Letters

Wandering orca highlights Canada's cultural complexities

Regarding Rondi Adamson's Sept. 4 Opinion piece, "Canada's whale of a dilemma": So many articles I have read about Luna seem content to focus only on the damage he does to boats, and what a "menace" he is. I was glad to see this article because it directly challenges the Mowachaht-Muchalaht First Nations' (MMFN) claim on Luna, and it is this "claim" that is the primary, if not only, reason why Luna is still alone and away from his family. There is so much political correctness these days, many people are afraid to call the First Nations on their mistakes when they make them (and in this case, they have made a big one).

The MMFN claims to honor nature and orca, but it is currently doing a great dishonor to Luna. Now is the ideal time for Luna to be reunited with his family. Let's hope with articles such as this one fueling public pressure, Canada's Department of Fisheries and Oceans will finally stand up against the MMFN and do what is right for Luna.
Teresa Taggart
Victoria, British Columbia

In human beings' interaction with the natural world, there is no relationship more special than the bond between predator and prey. Modern humans have - to a large degree - forgotten this, with our grocery stores where the consumer has little knowledge of the product he or she eats or drinks. Farmers and hunters, on the other hand, often share a bond with what they eat. There is no contradiction in revering what you kill - humans have done so since the dawn of time.

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As for the statement that Luna/Tsuux-iit is a real whale and not a mythological one: For many native peoples, there is no difference between the mythological and the real - they are one and the same. As for the statement "We're sorry we stole your land," I can hardly find words to describe my outrage at such a falsity.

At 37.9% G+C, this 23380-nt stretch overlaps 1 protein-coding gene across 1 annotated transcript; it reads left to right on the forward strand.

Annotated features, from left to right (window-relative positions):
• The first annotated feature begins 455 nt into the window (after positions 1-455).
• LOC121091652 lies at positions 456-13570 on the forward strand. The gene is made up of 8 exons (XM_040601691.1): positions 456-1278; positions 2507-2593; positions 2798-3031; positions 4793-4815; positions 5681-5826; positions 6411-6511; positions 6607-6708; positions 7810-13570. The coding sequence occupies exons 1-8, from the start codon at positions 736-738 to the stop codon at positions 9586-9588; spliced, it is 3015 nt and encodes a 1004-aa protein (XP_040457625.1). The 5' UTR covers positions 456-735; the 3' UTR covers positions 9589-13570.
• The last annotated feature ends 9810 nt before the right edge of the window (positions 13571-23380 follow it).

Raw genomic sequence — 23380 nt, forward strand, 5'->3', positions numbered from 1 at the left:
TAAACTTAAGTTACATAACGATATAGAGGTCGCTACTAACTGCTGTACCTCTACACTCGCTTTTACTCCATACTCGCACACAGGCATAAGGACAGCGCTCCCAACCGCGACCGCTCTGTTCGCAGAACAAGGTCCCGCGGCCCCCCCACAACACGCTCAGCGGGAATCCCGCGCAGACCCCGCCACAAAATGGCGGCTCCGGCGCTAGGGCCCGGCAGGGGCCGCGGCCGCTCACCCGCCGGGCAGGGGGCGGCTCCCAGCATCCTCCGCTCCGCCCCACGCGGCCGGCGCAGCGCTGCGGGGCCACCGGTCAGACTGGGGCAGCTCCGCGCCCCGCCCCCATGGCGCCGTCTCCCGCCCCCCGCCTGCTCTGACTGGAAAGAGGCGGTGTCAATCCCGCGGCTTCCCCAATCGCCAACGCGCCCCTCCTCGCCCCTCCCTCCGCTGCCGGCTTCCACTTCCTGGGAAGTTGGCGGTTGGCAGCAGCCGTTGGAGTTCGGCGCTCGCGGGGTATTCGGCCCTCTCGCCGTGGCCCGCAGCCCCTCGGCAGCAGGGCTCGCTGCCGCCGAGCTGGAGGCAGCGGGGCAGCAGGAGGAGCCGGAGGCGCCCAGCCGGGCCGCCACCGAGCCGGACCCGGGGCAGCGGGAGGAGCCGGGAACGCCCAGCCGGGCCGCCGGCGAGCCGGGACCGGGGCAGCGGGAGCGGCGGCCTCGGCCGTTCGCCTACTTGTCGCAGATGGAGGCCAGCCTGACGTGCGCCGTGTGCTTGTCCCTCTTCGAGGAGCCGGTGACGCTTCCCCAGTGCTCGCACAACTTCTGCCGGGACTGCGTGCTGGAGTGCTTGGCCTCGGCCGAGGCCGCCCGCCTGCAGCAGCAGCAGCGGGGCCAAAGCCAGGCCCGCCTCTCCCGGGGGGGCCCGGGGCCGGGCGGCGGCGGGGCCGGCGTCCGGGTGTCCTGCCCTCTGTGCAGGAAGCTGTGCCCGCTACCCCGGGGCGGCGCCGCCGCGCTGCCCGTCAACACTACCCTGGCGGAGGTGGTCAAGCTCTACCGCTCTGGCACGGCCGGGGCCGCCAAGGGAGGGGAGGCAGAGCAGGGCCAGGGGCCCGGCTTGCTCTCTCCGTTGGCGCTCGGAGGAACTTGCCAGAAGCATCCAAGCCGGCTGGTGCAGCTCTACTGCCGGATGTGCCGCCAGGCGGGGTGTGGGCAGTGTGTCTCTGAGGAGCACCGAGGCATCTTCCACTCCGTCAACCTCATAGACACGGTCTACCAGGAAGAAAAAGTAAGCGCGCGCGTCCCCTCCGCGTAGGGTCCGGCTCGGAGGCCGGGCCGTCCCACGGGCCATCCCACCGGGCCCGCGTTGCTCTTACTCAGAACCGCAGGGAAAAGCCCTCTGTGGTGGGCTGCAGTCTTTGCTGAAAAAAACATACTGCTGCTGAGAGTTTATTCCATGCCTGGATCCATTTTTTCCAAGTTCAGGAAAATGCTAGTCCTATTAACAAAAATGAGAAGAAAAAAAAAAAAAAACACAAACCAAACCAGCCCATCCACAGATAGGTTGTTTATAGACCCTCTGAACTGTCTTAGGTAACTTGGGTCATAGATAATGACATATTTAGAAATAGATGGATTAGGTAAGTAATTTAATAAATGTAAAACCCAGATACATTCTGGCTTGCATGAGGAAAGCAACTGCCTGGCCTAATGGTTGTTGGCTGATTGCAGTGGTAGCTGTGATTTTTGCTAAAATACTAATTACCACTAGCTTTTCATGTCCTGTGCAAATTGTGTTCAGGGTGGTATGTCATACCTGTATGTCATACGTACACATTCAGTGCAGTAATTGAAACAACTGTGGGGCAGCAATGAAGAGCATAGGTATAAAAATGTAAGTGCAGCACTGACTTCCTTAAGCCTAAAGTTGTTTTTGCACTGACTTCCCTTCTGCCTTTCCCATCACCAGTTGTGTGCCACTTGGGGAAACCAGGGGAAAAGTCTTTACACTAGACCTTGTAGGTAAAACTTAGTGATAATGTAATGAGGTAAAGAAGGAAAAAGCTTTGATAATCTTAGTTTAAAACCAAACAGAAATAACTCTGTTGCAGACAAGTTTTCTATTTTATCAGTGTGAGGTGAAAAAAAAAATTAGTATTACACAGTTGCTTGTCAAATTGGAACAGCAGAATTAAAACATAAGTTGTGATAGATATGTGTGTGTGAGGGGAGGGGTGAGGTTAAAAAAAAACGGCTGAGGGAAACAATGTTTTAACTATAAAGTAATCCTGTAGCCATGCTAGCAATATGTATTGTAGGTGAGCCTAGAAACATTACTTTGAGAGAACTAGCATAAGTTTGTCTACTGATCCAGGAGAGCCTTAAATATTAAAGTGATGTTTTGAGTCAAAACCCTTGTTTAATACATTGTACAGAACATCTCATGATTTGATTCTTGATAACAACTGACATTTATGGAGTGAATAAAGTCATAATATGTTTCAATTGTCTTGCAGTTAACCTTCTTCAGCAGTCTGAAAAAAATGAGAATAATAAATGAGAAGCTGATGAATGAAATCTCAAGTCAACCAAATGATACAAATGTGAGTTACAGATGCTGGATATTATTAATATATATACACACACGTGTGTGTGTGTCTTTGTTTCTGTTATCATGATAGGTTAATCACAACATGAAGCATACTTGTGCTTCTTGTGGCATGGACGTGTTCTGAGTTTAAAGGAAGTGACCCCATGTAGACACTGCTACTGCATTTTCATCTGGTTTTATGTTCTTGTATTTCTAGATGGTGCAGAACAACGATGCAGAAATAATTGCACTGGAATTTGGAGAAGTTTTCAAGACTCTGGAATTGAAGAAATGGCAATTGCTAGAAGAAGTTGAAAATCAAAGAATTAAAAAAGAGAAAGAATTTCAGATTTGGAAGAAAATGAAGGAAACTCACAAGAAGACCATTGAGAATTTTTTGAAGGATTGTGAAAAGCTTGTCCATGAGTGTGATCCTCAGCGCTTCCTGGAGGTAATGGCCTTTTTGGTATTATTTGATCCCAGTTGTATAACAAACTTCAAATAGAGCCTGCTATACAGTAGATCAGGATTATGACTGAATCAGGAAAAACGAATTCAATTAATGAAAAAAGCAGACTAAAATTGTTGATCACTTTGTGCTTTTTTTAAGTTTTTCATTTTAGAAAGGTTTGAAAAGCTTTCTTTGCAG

If it's true that "expressions of guilt - some sincere, some not - over past injustices have created an environment, at least in Canada, where anything short of concurrence with native ideas is seen as arrogance," then why is there so much prejudice and injustice against the First Nations?

Yes, the whale may indeed need its pod. But false apologies and accusations of hypocrisy will not solve the problem.
Ian Herrick
San Jose, Calif.

Diesel could lift dependence on Saudi oil

One of those low-hanging pieces of energy-efficiency fruit not mentioned in the Sept. 23 article "To boost US security, an energy diet" is diesel technology for cars, light trucks, and SUVs. Long known as the most energy-efficient technology, diesel is the predominant fuel of commerce in the US - moving goods and fueling the mass transit of people.

In cars, diesel has 20-40 percent greater energy efficiency than comparable gasoline, conservatively speaking. In Europe, diesel-fueled vehicles make up about 42 percent of all new vehicle purchases; over 60 percent in some countries.

According to Environmental Protection Agency administrator Mike Leavitt, the US could save the entire amount of oil it imports from Saudi Arabia if these new-generation clean diesels were to make up about 40 percent of the US market. Even California, long known for its aggressive environmental policies, recently found that using more diesel was one of only a few energy efficiency options.

Meeting more stringent emissions standards and gaining US consumer confidence are must-haves, but cleaner fuel in 2006 will open the door for more diesel choices. Clean diesel technology should be considered as one of a new crop of energy efficient technologies just about ripe for picking.
Allen Schaeffer
Frederick, Md.

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